Bill Diedrick laughs. It’s a good laugh, the kind that bursts forth of its own accord and fills a room with mirth.
“Am I having fun?” he says, repeating the question between peals. “I think that’s pretty obvious.”
A football coaching vagabond for the past 30 years, the North Central High School and Eastern Washington University graduate is happy to be back home and happy to be coaching football again, this time as head coach at University High School. From 1976 through 1981 he was head coach at John Rogers.
“It’s been a football camp whirlwind,” Diedrick explained. “We’ve had camp after camp. We had a camp for freshmen and we had a quarterback-and-receiver camp.
“Once I got here, I tried to sit down and talk to every one of our football players. I think I managed to sit down and have a half-hour-to-40-minute conversation with just about everyone.”
Diedrick is in that place where it seems like the start of the season will never get here and at the same time the Sept. 4 opener against Shadle Park at Joe Albi Stadium is tomorrow and there’s not enough time to get ready.
“I’m hoping that we will be able to get in all the things that I want to get in,” he said. “Sometimes it feels like there’s never enough time.”
He’s starting to remember his players by name, but to be on the safe side, he said, he still asks them to start every conversation by introducing themselves.
Not that Diedrick’s players have problems remembering exactly who their coach is – not when he’s been a high-profile quarterbacks coach and offensive coordinator at Washington State, Washington and Stanford in the Pac-10, at Notre Dame and in Edmonton, Calgary and Toronto in the Canadian Football League. It’s not every high school coach who’s won a Division I-AA national championship, a Grey Cup and taken teams to eight college bowl games, including the Rose Bowl, Holiday Bowl, Sun Bowl, Aloha Bowl and Gator Bowl.
And not when the coach has a well-deserved reputation for developing high-powered offenses that sent a dozen quarterbacks on to play in the National Football League – including Idaho’s John Friesz, Washington State’s Drew Bledsoe and both Huard brothers, Damon and Brock, at Washington. While wearing purple and gold, he lobbied the Husky staff to keep a recruit from Woodinville at quarterback and not shift him to defensive back. The recruit was Marques Tuiasosopo.
And he was an accomplished quarterback at NC and Eastern, He earned All-America honors in 1967 leading the then-Savages to an 11-1 record – the only loss a 28-21 defeat against Fairmount State in the 1967 NAIA national championship game.
Diedrick doesn’t spend a lot of time talking about his resume to his players, he said.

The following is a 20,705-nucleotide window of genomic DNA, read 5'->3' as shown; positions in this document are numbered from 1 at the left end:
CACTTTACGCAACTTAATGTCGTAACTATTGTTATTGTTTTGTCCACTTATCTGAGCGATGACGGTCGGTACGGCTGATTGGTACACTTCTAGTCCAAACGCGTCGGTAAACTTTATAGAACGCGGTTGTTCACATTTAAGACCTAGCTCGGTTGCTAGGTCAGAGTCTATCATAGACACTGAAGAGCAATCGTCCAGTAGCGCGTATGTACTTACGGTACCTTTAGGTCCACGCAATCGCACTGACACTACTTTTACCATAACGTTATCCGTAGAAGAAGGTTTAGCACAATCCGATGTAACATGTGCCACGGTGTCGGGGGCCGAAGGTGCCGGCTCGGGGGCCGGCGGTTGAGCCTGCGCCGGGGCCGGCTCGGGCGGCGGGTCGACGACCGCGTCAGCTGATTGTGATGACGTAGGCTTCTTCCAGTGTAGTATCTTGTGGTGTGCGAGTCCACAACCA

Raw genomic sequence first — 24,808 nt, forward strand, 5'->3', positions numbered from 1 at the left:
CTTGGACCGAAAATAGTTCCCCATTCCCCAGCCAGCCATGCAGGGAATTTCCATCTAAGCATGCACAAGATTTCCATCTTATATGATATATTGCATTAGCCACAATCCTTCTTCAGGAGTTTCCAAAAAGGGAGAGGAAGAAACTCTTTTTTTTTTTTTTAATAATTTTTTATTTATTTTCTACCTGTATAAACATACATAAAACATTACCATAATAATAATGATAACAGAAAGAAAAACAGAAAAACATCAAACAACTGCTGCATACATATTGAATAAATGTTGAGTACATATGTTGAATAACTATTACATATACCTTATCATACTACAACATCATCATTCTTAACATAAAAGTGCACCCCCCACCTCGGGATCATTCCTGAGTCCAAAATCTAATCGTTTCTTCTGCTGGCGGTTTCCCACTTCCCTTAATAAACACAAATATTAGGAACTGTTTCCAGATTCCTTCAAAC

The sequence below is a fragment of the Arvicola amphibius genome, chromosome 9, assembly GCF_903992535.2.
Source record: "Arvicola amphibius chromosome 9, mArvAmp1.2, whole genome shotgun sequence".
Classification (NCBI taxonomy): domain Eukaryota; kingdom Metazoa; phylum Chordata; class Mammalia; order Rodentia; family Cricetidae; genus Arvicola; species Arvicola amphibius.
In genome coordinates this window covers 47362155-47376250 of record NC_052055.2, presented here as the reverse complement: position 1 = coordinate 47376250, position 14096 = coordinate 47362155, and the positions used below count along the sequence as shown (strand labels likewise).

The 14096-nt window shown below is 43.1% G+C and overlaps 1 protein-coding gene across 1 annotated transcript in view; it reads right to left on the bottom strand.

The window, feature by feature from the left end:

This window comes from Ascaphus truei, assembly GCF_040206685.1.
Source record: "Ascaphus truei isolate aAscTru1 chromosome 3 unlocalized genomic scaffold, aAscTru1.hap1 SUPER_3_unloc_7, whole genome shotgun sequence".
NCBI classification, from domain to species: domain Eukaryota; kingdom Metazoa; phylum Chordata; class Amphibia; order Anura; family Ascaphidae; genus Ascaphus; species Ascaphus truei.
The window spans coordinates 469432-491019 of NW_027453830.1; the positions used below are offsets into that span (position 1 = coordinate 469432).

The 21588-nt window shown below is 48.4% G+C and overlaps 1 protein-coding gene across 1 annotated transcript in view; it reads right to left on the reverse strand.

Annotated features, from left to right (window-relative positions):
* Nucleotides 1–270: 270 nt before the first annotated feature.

“I think it helps when I talk about things like fundamentals,” he said. “When I explain to a kid how solid fundamentals are the framework that allows him to display his God-given talent. Or how you can have the greatest scheme in the world, but if you can’t do the basic things properly, it’s not going to work.”
The players have been making good progress over the summer, the new coach said.
“This is such a busy time for these kids,” Diedrick said. “We’re competing with the baseball season and with wrestling camps and all the other things that kids are involved during the summer.
“Our numbers are good. We’re going to have a good-sized freshman class and the numbers look good for our varsity kids. We had one class where we lost quite a few kids, but it looks like we’re going to get a few of those kids back out and we have a few other kids who didn’t play last year back out, too. And I still think we can add a few more players once practice officially starts on August 19.”
The first step after being hired, he said, was to get the coaching staff in place.
“I have nine assistant coaches and the good thing is that seven of them will be in-building,” he explained. “I think that’s crucial. As coaches you need to be available to your players during the day.”
Still, he said, there are a few things he has to remember in his second stint in the Greater Spokane League.
That thought prompted another laugh.
The coaches gathered after a player evaluation practice and began talking about different players. When one player was mentioned, a coach commented about how big his legs were.
“I said ‘now wait a minute – you want to talk about a guy’s legs, you have to talk about Joe Bellino,’ ” Diedrick said. “Everyone gave me a blank look. I said ‘You know Joe Bellino – the running back from Navy? Won the Heisman Trophy?’ ”
Don Ressa started to laugh.
“He said ‘Coach, you have to remember – most of these guys weren’t even born then.’ We all had a good laugh.”
His coaches may not recognize the “pocket battleship” who beat out, among others, Mike Ditka and Tom Matte to win college football’s highest honor in 1960, but they do recognize talent when they see it.
“I like what I’ve seen so far,” Diedrick said. “I’m happy with what we have.”